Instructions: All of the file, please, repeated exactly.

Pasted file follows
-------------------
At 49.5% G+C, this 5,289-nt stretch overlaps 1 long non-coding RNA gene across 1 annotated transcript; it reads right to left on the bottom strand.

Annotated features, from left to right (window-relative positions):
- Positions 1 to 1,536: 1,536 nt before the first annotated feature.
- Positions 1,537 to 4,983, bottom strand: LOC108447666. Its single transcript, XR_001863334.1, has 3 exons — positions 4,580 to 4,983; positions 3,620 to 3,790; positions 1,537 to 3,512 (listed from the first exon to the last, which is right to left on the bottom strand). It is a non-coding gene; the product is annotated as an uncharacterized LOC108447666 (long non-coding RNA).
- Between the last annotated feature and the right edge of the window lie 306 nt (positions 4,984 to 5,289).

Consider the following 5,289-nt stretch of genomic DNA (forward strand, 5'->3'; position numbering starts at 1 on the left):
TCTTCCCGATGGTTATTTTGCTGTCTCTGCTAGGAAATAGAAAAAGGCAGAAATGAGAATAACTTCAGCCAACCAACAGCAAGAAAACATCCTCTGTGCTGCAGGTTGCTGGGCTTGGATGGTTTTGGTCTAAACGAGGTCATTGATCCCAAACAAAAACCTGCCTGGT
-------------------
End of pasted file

At 49.5% G+C, this 5,289-nt stretch overlaps 1 long non-coding RNA gene across 1 annotated transcript; it reads right to left on the bottom strand.

Annotated features, from left to right (window-relative positions):
- Positions 1 to 1,536: 1,536 nt before the first annotated feature.
- Positions 1,537 to 4,983, bottom strand: LOC108447666. Its single transcript, XR_001863334.1, has 3 exons — positions 4,580 to 4,983; positions 3,620 to 3,790; positions 1,537 to 3,512 (listed from the first exon to the last, which is right to left on the bottom strand). It is a non-coding gene; the product is annotated as an uncharacterized LOC108447666 (long non-coding RNA).
- Between the last annotated feature and the right edge of the window lie 306 nt (positions 4,984 to 5,289).

Consider the following 5,289-nt stretch of genomic DNA (forward strand, 5'->3'; position numbering starts at 1 on the left):
TCTTCCCGATGGTTATTTTGCTGTCTCTGCTAGGAAATAGAAAAAGGCAGAAATGAGAATAACTTCAGCCAACCAACAGCAAGAAAACATCCTCTGTGCTGCAGGTTGCTGGGCTTGGATGGTTTTGGTCTAAACGAGGTCATTGATCCCAAACAAAAACCTGCCTGGT